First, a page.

Through the Churchills’ ‘ wilderness years’ in the 1930s, to Clementine’ s desperate efforts to preserve her husband’ s health during the struggle against Hitler, Sonia presents the inspiring but often ignored story of one of the most important women in modern history.
Sonia Purnell is a writer and journalist known for her investigative skills and lively writing style. She started work at the Economist Intelligence Unit, edited a weekly financial magazine when only 25, and then went on to a senior position on the Daily Telegraph's City pages. It was whilst working in the Telegraph's Brussels bureau in the early Nineties that she first came into close contact with Boris Johnson, then at a turning point in his personal life and working career. After her stint in Brussels, Sonia wrote about government for the Daily Telegraph and then the Daily Mail, where she was Whitehall Editor. She is now freelance and lives in London with her husband and two sons.
“Engrossing. . . Clementine Churchill became her husband’s essential confidante and adviser, vetting his speeches, smoothing over his faux pas, dealing with his constituents. . . Purnell’s book is the first formal biography of a woman who has heretofore been relegated to the sidelines.”
"Purnell has delivered an astute, pacey account of a woman who hardly ever emerged from the shadows. It is a sharp analysis of what it meant to be a politician's wife. . . [and] shows how much we can learn about Winston Churchill from his wife and marriage."
“This exemplary biography illustrates how Clementine’s intelligence, hard work, and perseverance in often difficult circumstances made her every bit a match for her remarkable, intimidating husband, and a fascinating figure in her own right.”
'Compellingly readable... the heroic saga of a warrior queen who wanted power but only got it by playing subtle diplomatic games as her husband's é minence grise during two world wars.'
‘ Well researched and fluently written. Eminently readable.’
'It seems remarkable that no one has given this remarkable woman proper biographical treatment before. One of the great political partnerships ... sensitively explored by Sonia Purnell.'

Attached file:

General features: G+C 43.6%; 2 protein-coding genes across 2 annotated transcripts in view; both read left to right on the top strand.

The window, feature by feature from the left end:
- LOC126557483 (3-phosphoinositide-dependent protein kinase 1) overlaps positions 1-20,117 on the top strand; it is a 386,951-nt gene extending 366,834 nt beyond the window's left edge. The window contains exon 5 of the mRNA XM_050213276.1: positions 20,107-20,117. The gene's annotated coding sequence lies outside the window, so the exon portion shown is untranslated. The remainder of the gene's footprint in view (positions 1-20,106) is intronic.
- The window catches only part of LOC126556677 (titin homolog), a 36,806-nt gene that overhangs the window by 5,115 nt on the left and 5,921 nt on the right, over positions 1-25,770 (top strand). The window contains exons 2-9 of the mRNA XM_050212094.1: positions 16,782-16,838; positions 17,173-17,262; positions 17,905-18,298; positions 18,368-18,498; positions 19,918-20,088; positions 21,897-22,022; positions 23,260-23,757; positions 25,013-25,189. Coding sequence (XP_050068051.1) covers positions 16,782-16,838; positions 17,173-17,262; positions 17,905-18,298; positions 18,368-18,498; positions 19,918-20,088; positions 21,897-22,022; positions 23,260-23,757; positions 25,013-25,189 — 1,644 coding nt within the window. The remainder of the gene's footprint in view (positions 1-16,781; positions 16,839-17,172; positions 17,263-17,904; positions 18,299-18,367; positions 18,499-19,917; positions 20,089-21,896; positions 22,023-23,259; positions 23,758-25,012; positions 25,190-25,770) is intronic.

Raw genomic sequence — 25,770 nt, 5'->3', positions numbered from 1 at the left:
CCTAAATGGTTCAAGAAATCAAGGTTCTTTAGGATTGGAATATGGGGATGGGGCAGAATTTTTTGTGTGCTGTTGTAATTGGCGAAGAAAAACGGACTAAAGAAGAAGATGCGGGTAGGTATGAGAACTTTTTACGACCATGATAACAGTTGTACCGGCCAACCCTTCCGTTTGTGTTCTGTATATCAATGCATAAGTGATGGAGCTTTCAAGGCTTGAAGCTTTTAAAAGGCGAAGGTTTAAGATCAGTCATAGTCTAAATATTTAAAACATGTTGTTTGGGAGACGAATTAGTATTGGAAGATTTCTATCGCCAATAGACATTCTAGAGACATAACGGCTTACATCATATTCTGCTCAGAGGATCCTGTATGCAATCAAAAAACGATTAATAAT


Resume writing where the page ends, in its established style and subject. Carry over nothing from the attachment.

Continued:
'Eye opening biography. First Lady is a bold biography of a bold woman; at last Purnell has put Clementine Churchill at the centre of her own extraordinary story, rather than in the shadow of her husband's.'
'From the influence she wielded to the secrets she kept, a new book looks at the extraordinary role of Winston Churchill's wife Clementine who proved that behind every great man is a great woman. Giving Winston confidence and conviction was a key element of her support. The safety and security that Clementine provided - as an emotional blanket and political sounding board - was vital in allowing Churchill to be the dominant politician of his age. Churchill's chief of staff, General Pug Ismay said later: "Without her... the history of Winston Churchill and of the world would have been a very different story."'
'Both scrupulous and fair-minded, Sonia Purnell has done her subject proud in this eye-opening and engrossing account of the strong-willed and ambitious woman without whom - so Purnell argues with authority - Winston Churchill's political career would have been a washout. It is clear from this admirable account that Churchill would never have risen to greatness without Clementine.'
'Sonia Purnell has written a highly readable, well researched, and insightful biography. This is an immensely enjoyable and deeply researched account.'
‘ An intriguing study of a character both deeply flawed and, in her way, magnificent.’
‘ A unique take on Mrs Churchill’ s time as Britain’ s ‘ First Lady’ .’
‘ Purnell is an exhaustive researcher and eloquent storyteller. This biography is partly a history of domesticity, and this is its great strength. Winston clearly loved his wife. More to the point, he needed her. Purnell shows convincingly how much ‘ great men’ rely on the everyday emotional labour of the women closest to them. Purnell wants to say much more than this, however: she wants Clementine to be recognised as a ‘ great woman’ . More interesting, though, is what this look at Britain’ s ‘ first lady’ tells us about the role of leaders’ wives in the UK compared to in the US.’
“ This exemplary biography illustrates how Clementine’ s intelligence, hard work, and perseverance in often difficult circumstances made her every bit a match for her remarkable, intimidating husband, and a fascinating figure in her own right.”
“ Engrossing. . . Clementine Churchill became her husband’ s essential confidante and adviser, vetting his speeches, smoothing over his faux pas, dealing with his constituents. . . Purnell’ s book is the first formal biography of a woman who has heretofore been relegated to the sidelines.”